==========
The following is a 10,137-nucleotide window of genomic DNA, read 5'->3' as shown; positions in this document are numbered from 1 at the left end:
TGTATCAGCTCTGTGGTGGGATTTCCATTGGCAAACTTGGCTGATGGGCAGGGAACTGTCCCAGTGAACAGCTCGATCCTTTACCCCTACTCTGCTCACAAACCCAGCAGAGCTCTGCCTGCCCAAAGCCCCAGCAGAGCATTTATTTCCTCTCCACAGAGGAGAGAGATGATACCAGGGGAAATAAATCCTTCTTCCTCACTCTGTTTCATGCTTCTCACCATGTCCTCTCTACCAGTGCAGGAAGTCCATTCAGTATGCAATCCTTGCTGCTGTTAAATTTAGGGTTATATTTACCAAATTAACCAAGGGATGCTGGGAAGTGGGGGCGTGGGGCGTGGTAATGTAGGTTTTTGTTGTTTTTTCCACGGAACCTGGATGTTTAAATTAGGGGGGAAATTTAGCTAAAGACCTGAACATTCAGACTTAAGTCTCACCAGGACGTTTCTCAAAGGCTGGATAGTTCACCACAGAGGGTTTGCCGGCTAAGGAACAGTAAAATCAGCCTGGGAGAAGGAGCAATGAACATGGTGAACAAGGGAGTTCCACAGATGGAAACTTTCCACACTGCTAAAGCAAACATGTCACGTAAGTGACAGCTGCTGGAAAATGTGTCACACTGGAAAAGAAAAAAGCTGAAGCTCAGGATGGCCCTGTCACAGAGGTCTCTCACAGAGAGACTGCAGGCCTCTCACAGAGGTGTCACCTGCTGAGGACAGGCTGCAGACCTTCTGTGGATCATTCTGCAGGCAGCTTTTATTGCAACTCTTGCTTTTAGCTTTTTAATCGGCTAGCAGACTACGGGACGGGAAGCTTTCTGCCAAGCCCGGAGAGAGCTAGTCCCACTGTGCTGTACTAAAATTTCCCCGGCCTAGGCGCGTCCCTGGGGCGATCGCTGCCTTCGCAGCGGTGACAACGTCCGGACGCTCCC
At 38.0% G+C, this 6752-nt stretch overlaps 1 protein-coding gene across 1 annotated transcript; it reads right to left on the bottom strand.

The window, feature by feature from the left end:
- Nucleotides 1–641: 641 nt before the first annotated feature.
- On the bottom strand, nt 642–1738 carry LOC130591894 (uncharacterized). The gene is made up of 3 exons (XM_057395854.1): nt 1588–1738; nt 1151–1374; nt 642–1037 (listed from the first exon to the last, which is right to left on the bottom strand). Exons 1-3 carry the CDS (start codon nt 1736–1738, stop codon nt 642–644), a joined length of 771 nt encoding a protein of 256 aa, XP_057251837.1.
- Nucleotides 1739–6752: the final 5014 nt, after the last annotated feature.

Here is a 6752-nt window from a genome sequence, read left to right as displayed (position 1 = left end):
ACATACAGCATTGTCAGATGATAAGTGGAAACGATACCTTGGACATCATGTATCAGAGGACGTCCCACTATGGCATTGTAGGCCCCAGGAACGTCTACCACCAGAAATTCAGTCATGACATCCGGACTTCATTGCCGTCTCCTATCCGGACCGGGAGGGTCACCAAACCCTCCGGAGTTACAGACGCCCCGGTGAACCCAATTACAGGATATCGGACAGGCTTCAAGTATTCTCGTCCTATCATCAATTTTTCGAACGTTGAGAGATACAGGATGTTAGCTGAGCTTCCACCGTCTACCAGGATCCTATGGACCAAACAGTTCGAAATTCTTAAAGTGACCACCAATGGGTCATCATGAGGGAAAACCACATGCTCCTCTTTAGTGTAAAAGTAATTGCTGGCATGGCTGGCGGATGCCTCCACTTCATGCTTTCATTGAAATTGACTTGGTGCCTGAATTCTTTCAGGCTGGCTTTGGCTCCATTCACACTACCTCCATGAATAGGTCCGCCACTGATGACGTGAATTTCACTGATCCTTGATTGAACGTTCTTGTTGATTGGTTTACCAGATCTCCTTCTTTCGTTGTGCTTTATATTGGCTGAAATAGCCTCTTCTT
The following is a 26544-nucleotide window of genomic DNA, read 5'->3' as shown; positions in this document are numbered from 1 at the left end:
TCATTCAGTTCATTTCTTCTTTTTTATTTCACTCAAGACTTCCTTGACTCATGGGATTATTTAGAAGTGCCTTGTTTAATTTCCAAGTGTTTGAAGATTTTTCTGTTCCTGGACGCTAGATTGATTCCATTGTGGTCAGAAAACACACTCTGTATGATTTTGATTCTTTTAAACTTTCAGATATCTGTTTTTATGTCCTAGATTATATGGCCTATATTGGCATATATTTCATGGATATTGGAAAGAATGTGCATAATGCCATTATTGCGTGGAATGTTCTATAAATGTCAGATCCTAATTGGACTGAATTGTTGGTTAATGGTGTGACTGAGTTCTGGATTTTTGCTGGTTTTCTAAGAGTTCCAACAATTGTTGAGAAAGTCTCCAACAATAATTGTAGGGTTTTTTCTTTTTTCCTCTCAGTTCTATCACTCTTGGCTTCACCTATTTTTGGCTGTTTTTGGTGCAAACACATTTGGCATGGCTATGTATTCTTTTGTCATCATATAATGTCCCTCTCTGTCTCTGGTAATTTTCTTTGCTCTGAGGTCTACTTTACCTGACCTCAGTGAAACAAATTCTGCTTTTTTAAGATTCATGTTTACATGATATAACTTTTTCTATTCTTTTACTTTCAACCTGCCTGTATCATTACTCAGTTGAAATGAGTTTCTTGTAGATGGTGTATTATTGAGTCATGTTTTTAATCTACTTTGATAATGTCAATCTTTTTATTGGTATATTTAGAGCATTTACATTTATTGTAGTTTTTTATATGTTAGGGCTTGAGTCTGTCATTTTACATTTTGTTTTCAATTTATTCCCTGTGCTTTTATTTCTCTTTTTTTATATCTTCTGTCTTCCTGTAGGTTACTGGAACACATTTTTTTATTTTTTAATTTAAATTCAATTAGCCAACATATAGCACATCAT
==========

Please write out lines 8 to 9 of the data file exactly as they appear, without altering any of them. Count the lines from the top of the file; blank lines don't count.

Here is a 6752-nt window from a genome sequence, read left to right as displayed (position 1 = left end):
ACATACAGCATTGTCAGATGATAAGTGGAAACGATACCTTGGACATCATGTATCAGAGGACGTCCCACTATGGCATTGTAGGCCCCAGGAACGTCTACCACCAGAAATTCAGTCATGACATCCGGACTTCATTGCCGTCTCCTATCCGGACCGGGAGGGTCACCAAACCCTCCGGAGTTACAGACGCCCCGGTGAACCCAATTACAGGATATCGGACAGGCTTCAAGTATTCTCGTCCTATCATCAATTTTTCGAACGTTGAGAGATACAGGATGTTAGCTGAGCTTCCACCGTCTACCAGGATCCTATGGACCAAACAGTTCGAAATTCTTAAAGTGACCACCAATGGGTCATCATGAGGGAAAACCACATGCTCCTCTTTAGTGTAAAAGTAATTGCTGGCATGGCTGGCGGATGCCTCCACTTCATGCTTTCATTGAAATTGACTTGGTGCCTGAATTCTTTCAGGCTGGCTTTGGCTCCATTCACACTACCTCCATGAATAGGTCCGCCACTGATGACGTGAATTTCACTGATCCTTGATTGAACGTTCTTGTTGATTGGTTTACCAGATCTCCTTCTTTCGTTGTGCTTTATATTGGCTGAAATAGCCTCTTCTT